B.C. electric vehicle sales continue to rise as survey finds softening Canadian interest

Click to play video: 'New report says Canadians less likely to buy EV’s'
New report says Canadians less likely to buy EV’s
A new survey shows more Canadians are deciding against buying electric vehicles. Experts point to several factors, including cost and a lack of charging stations. As Angela Jung reports, while EV sales have tripled in B.C., those in the industry aren't fully sold on targets to phase out gas-powered vehicles. – Apr 23, 2024

A new survey has found some of the charge may be draining from the electric vehicle boom in Canada, but B.C. may be bucking the trend.

The numbers come from Canada’s largest automotive marketplace,, and found buyers reported softening interest in EVs for the second year running.

“Back in 2022 we started out with 68 per cent of consumers saying they would be interested in buying an electric vehicle,” said Barish Akyurek, vice-president of incisive intelligence at

Click to play video: 'Electric vehicle sales slowing down'
Electric vehicle sales slowing down

“In 2023 it came down to 56 per cent and in 2024 it came down to 46 per cent.”

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Akyurek said would-be buyers’ biggest concern was about vehicle range (79 per cent), followed by a lack of charging stations (72 per cent) and high price (68 per cent).

Three-quarters of survey respondents said they didn’t believe Canada could meet its mandate of phasing out the sale of new fossil fuel vehicles by 2035.

While the national survey paints a gloomy picture for the push towards electrification, one B.C. auto dealer suggested they may not paint a full picture.

Areeb Zaman owns Flexcar Auto Group in Langley and told Global News demand in B.C. and the Lower Mainland remains strong.

He said new EVs are hot enough that the company only sells them through pre-order, and used vehicles remain popular.

Click to play video: 'B.C. adding 500 public EV charging stations to fill gaps in network'
B.C. adding 500 public EV charging stations to fill gaps in network

“Compared to Alberta or one of the other provinces, people may not be as inclined to buy EVs or hybrid vehicles, the facilities may not be there,” he said.

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“Lately it has been very busy, especially with electric vehicles and hybrid vehicles.”

Zaman said a PST exemption on used EVs and provincial and federal subsidies on new vehicles continue to appeal to shoppers.

He said buyers do remain concerned about range issues, which he said has contributed to models with better battery life moving far more quickly than others.

Statistics Canada data shows that B.C. continues to outperform other provinces in electric vehicle adoption.

In 2023, 20.2 new cars sold in the province were zero-emission vehicles, compared to 18.6 per cent in Quebec and 7.4 per cent in Ontario.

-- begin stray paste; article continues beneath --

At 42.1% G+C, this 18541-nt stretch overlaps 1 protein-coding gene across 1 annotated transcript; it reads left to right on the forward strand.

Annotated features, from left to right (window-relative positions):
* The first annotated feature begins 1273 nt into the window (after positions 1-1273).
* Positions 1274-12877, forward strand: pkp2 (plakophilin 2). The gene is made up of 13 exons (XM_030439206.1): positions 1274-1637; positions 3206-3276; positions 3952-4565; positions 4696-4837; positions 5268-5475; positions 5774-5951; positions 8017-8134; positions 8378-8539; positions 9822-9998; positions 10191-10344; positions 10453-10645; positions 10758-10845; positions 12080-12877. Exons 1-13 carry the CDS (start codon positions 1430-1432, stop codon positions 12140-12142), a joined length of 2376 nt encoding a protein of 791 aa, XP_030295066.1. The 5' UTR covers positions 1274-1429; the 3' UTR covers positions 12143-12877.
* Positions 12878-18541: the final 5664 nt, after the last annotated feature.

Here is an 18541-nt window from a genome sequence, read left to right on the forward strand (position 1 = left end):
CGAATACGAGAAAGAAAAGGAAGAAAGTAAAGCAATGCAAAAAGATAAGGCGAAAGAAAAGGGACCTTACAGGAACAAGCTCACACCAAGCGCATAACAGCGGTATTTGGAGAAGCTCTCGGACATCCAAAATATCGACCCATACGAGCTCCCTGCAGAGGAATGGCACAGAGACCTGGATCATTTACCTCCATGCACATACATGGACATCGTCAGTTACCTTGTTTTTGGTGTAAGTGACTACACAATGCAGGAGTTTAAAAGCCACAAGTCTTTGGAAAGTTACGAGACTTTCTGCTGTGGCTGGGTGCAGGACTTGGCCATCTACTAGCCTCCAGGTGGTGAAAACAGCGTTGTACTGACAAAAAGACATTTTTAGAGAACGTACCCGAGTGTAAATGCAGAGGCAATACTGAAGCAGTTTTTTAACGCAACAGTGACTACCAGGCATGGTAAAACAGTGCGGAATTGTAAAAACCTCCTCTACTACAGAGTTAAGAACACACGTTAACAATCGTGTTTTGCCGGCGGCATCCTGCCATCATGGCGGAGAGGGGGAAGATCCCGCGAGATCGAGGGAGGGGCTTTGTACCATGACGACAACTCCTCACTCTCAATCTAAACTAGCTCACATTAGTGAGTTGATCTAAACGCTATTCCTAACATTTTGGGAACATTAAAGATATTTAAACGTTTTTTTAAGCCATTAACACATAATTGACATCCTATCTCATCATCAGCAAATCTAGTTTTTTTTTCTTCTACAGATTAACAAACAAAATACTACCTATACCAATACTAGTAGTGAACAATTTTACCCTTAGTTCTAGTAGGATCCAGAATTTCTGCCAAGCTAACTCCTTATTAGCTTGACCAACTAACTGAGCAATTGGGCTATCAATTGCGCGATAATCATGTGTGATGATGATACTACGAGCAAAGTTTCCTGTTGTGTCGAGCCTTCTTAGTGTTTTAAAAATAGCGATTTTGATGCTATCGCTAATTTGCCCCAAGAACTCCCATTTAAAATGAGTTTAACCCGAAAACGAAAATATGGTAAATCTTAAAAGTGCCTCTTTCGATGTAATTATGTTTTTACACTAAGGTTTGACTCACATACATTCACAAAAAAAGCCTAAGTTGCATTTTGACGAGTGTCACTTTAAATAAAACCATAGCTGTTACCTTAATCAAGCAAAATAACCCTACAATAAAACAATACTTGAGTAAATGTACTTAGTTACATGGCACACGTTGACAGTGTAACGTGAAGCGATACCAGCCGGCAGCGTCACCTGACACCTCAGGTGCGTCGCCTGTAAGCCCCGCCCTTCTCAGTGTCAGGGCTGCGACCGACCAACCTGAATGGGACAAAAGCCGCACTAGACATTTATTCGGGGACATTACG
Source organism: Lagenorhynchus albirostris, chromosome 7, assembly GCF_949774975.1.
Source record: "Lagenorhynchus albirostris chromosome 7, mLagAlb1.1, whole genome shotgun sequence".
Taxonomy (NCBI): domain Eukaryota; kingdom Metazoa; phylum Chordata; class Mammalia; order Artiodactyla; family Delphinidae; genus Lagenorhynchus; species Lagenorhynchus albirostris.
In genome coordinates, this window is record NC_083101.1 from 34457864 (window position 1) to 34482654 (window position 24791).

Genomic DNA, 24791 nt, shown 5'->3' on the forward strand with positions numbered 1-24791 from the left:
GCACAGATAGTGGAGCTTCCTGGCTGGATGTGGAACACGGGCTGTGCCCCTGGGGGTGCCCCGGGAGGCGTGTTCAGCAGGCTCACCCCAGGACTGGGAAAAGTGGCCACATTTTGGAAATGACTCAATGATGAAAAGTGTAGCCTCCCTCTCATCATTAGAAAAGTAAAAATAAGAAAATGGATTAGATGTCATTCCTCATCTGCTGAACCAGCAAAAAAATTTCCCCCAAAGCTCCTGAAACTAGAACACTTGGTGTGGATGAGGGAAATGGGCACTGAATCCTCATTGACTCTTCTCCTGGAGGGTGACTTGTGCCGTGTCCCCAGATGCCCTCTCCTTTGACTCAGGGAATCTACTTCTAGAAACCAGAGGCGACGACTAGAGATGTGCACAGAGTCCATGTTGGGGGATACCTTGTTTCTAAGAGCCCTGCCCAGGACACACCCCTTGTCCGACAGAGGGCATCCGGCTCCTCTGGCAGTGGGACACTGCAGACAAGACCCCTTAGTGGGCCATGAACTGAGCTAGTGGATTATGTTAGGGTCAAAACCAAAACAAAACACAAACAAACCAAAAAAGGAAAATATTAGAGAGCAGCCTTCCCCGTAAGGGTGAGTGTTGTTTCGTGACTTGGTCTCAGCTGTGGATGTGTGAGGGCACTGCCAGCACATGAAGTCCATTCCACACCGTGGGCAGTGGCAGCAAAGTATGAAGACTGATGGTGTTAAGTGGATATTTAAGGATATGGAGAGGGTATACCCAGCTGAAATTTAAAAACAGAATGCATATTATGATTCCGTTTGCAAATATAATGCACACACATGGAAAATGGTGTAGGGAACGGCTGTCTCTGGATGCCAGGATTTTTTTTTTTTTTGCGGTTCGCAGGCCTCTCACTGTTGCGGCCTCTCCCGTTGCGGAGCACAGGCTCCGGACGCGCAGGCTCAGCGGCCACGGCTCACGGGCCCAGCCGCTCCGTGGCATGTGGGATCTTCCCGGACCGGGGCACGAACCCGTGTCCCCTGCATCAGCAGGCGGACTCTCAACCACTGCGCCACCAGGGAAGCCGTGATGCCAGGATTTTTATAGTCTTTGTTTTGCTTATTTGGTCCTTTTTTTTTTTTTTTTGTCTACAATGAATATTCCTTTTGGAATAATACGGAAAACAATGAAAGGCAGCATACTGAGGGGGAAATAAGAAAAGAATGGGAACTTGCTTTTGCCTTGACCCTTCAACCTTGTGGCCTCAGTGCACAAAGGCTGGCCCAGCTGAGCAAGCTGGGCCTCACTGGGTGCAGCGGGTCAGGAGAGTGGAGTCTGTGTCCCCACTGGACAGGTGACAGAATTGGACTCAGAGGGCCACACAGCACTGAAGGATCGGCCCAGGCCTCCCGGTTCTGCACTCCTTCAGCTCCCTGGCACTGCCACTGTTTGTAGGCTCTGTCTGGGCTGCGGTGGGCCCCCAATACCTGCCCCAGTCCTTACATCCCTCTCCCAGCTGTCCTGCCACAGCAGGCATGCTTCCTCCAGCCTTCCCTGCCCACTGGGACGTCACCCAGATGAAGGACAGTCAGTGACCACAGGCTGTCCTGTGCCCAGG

The 2023 figure in B.C. was up from 16.3 per cent in 2022, and more than double the 8.4 per cent registered in 2020.

Statistics Canada said 2023 was also the first time zero-emission vehicles accounted for more than one in 10 new car registrations.

Bob Porter, president of the Vancouver Electric Vehicle Association said he believes rising interest rates and the high cost of living may be contributing to would-be buyers’ concerns with going electric.

“It might be that people are a bit reluctant right now with all the costs involved in buying a brand new vehicle,” he said.

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First-time electric vehicle buyers, he acknowledged, do often share concerns about range and the availability of charging infrastructure.

Click to play video: 'B.C. making big investment in electric vehicle charging network'
B.C. making big investment in electric vehicle charging network

But he said modern batteries continue to improve, and the availability of charges has expanded massively.

The B.C. government estimates the province is currently home to about 5,000 fast-charging stations, and the province announced $30 million in funding last month to add 500 more.

“People who drive electric know where the chargers are, we have apps on our phones, and our cars tell us where the chargers are. Eighty-five per ent of your charting for most people is actually at home,” he said.

“Now that Tesla is opening up their chargers to Ford, GM, Toyota, Honda … they can actually use the infrastructure Tesla has. It’s massive, and it’s very efficient.”

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For those interested in an EV but concerned about the price, softening demand may actually turn out to be a good thing.

Akyurek said the price of a new EV fell by 17.9 per cent year-over-year, while the price of a used one dropped 11.4 per cent.

“When there is a lot of something and not a lot of interest on that thing, what happens?” he said.

“Prices start to come down.”

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